You know the feeling all too well. You are driving along an Illinois highway or freeway stuck behind an 18-wheeler. If the road you are on is a two-lane highway, you cannot pass it until you reach a downhill grade. What you should realize, however, is that trucks can jackknife while going downhill, particularly when the road is wet.

A jackknife accident is one of the most potentially catastrophic accidents you can be involved in because it presents one in which the truck driver loses control of his or her truck. Where its trailer goes then and where it winds up in anyone’s guess.

Jackknife mechanics

To better understand what happens when a truck jackknifes, think about the way in which a pocket knife closes. The blade approaches the handle at an ever decreasing angle. Ultimately it goes into the handle. The same thing happens during a jackknife. The back end of the trailer starts moving sideways instead of straight ahead like it should. This can quickly block other traffic lanes, which in turn can cause you to crash into the trailer if you cannot slow down in time.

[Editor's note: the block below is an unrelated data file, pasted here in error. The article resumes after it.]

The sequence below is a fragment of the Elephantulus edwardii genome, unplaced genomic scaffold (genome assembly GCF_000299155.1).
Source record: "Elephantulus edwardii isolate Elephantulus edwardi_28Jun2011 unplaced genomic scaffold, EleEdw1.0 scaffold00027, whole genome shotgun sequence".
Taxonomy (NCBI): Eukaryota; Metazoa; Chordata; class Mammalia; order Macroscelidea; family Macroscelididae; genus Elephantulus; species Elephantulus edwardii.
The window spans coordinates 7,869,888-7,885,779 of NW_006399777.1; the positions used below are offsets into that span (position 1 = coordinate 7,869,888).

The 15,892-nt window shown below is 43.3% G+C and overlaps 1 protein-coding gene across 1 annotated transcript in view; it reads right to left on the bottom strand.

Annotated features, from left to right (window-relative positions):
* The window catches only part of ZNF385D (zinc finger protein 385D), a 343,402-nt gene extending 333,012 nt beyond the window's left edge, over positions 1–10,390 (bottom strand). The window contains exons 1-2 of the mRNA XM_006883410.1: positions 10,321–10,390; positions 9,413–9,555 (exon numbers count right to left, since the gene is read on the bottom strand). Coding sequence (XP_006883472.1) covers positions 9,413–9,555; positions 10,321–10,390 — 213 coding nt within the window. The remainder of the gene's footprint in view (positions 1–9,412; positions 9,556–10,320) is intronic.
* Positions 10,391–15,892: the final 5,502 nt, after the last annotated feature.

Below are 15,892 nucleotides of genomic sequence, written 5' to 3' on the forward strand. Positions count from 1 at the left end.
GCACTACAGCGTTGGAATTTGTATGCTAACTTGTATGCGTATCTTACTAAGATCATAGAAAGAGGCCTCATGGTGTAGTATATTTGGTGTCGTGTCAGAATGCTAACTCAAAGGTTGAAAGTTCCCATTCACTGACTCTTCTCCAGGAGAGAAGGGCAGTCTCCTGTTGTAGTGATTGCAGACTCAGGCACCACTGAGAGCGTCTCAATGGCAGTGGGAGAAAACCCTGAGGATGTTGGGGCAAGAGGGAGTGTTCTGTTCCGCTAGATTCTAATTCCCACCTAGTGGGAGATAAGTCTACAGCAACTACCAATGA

Even if the trailer skids toward the road’s shoulder during a jackknife, this does not guarantee that you will not hit it. Remember, a huge out-of-control jackknifing truck represents an exceedingly dangerous road hazard. Since you have no way of predicting where the trailer will go or how fast it will go there, you cannot come up with a reliable course of accident avoidance.

Unfortunately, given the size and weight of a loaded trailer in comparison to the size and weight of your passenger vehicle, your risk of serious injury, as well as that of your passengers, in a jackknife or any other kind of truck accident is very high indeed. Consequently, your best strategy when approaching a tractor-trailer from the rear is to give it plenty of room, do not tailgate, and give it the widest possible berth when passing it, especially if you are driving in rain or other inclement weather conditions.